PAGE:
There are Two Limit States which is satisfied in LRFD (LSM) Method:

  1. Ultimate Limit State: It considers strength, overturning, fatigue, sliding etc.
  2. Serviceability Limit State: It Considers Cracks width, deflection, vibration etc.

  This method use to multiply partial safety factors for required safety at ultimate load and serviceability at working load.

Partial Safety Factor for Materials:

The strength of concrete in actual structure is taken as (0.67*characteristic strength), i.e 0.67fck. The partial safety factor for (Ultimate limit state) for concrete is 1.5 and that for steel is 1.15. The value for concrete higher because it has more variability and uncertainties compared to steel. The partial safety factor ( for serviceability limit state) for concrete and that for steel is taken is 1. This is taken unity as we are interested in estimating the actual deflections and crack widths during service loads.

Partial Safety Factor for Loads:

Various load Combinations are used and it may be different in different design codes.

For Ultimate Limit States:

  • UL= 1.5(DL+LL)
  • UL=1.5(DL+QL) or 0.9DL+1.5QL (QL: Earthquake/Wind Load)
  • UL=1.2(DL+LL+QL) (1.2 because the probability of three loads reaching its peak together are less)

For Serviceability Limit States:

  • SL= 1.0 (DL+LL)
  • SL=1.0 (DL+QL)
  • SL=1.0DL+0.8LL+0.8QL

The load factor is taken as 0.8 in the third case as the probability of wind load or earthquake load acting with the peak of live load is less. For all other cases we consider the safety factor is 1.0 because we consider the serviceability of structure here.

So Why LRFD/LSM Design Philosophy is more reliable?
  •  LRFD/LSM is a more reliable and statistical based method for predicting both loads and material strengths.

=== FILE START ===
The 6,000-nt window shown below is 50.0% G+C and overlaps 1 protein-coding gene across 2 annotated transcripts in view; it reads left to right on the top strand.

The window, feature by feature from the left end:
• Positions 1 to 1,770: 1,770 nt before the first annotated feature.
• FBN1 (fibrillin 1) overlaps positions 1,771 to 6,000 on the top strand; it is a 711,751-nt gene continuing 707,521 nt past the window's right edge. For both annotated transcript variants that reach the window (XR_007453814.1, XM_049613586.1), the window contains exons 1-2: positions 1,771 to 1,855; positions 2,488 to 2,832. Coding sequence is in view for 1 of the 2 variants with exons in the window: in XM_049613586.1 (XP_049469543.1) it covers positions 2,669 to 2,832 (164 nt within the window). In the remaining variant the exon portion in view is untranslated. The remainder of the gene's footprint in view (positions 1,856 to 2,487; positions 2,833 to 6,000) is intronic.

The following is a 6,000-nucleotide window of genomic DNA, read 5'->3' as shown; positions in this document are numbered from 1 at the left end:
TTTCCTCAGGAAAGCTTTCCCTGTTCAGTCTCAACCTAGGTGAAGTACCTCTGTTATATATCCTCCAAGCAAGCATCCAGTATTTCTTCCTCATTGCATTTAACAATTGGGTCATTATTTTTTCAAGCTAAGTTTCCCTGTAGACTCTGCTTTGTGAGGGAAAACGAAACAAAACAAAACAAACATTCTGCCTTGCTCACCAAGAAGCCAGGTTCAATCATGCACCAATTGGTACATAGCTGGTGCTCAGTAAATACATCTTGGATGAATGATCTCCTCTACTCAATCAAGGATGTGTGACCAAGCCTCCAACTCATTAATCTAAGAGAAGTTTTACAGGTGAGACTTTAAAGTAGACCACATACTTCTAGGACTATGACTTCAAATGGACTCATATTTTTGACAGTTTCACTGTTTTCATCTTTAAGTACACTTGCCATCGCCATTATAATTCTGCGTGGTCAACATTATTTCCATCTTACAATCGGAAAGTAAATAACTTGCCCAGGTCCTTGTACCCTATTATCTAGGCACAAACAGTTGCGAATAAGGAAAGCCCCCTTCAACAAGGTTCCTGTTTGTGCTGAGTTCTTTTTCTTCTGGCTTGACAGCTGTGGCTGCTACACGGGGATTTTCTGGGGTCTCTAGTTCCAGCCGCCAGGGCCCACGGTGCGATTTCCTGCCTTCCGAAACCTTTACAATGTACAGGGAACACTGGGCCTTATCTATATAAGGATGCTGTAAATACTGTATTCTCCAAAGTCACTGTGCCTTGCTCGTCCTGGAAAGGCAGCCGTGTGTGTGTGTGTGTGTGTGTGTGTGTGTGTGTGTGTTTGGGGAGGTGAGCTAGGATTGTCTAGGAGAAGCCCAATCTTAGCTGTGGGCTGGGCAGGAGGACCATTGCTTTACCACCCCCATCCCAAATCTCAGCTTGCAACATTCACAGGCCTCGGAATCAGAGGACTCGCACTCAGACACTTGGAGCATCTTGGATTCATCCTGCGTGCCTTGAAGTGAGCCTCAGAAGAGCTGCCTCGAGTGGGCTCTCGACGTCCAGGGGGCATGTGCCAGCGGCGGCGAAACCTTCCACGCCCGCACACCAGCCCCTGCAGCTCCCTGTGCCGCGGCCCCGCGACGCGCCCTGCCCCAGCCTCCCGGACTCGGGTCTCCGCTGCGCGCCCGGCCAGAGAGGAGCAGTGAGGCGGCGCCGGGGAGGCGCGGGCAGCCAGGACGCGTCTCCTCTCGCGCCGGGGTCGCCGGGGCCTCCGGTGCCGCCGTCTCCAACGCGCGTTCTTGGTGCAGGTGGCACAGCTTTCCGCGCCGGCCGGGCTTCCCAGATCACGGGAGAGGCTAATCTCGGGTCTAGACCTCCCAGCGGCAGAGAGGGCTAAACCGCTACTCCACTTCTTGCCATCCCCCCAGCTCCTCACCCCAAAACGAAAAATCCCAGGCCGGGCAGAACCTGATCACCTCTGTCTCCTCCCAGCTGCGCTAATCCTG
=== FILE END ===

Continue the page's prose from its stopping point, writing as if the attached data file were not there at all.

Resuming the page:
• Whereas the allowable stress safety factors were based on engineering judgement and past experiences.
  • This method gives you an economical, safer & serviceable structural elements/members.
  • The shortcomings in the previous methods were addressed and rectified here on a more rational basis.

Watch the video given below, this article has been discussed briefly:

========Thank You=======

Factor of Safety (FoS) and Margin of Safety (MoS)

In this blog you will learn about the Factor of Safety (FoS) and Margin of Safety (MoS) that is used in the design of Civil Engineering Structures e.g Buildings, Bridges, Over-head Tanks etc.

Factor of Safety (FoS)

It is the load carrying capacity of any structure or system beyond the expected or actual loads.

Factor of Safety (FoS) used in the design of any civil engineering structures e.g Buildings, Bridges, Over-Head tanks and other RCC, Steel, Wood and composite structures.

The Term Ultimate Stress and Allowable Stress is can be expressed as:

Ultimate Stress = Ultimate Load, Failure Load

Allowable Stress = Allowable load, Design Load

Purpose of FoS

The main purpose of FoS to take some extra loads or to resist some accidental loads by the structure that may occur during the life of that structure. So the structure designer intentionally built the structure stronger then the allowable load. The accidental loads may be due to Earthquakes, Wind, Snow or any other dead or live load that is unexpected in the structure.

Mathematical Representation of FoS

Factor of Safety (FoS) = (Ultimate Stress)/(Allowable Stress)

FoS= ðus/ðas Eq (1)


ðus= 600 N/mm2, ðas= 300 N/mm2

Put the values of ðus and ðas in the above Eq (1)

FoS = (600)/(300) = 2

FoS = 2 , mean that the structure can still take load twice of Allowable Load.

You can derive any value from Eq (1) if there is any two of them are known.

Margin of Safety (MoS)

MoS can be simply defined as it is the margin/gap provided from the allowable stress to ultimate stress. Margin of Safety (MoS) totally depends onFactor of Safety (FoS).

Purpose of MoS

The main purpose of MoS to add some extra margin to adjust or resist an accidental loads by the structure that may occur due to any reason in the structure.Through Margin of Safety (MoS) the Structural designer store some reserve capacity in the structure to take extra loads beyond the allowable load. Those Structures whose margin of safety (MoS) is equal or greater than the value one are more resistant to accidental loads. The MoS value adds the margin to structure to take some additional loads.

Mathematical Representation of MoS

Margin of Safety (MoS) = (Failure Load)/( Design Load) – 1

FoS = (Failure Load)/( Design Load)

Mos = FoS – 1

if FoS = 2

MoS = 2-1 = 1

So MoS = 1 , mean that the structure has still reserve the load carrying capacity upto 100% more than the allowable load.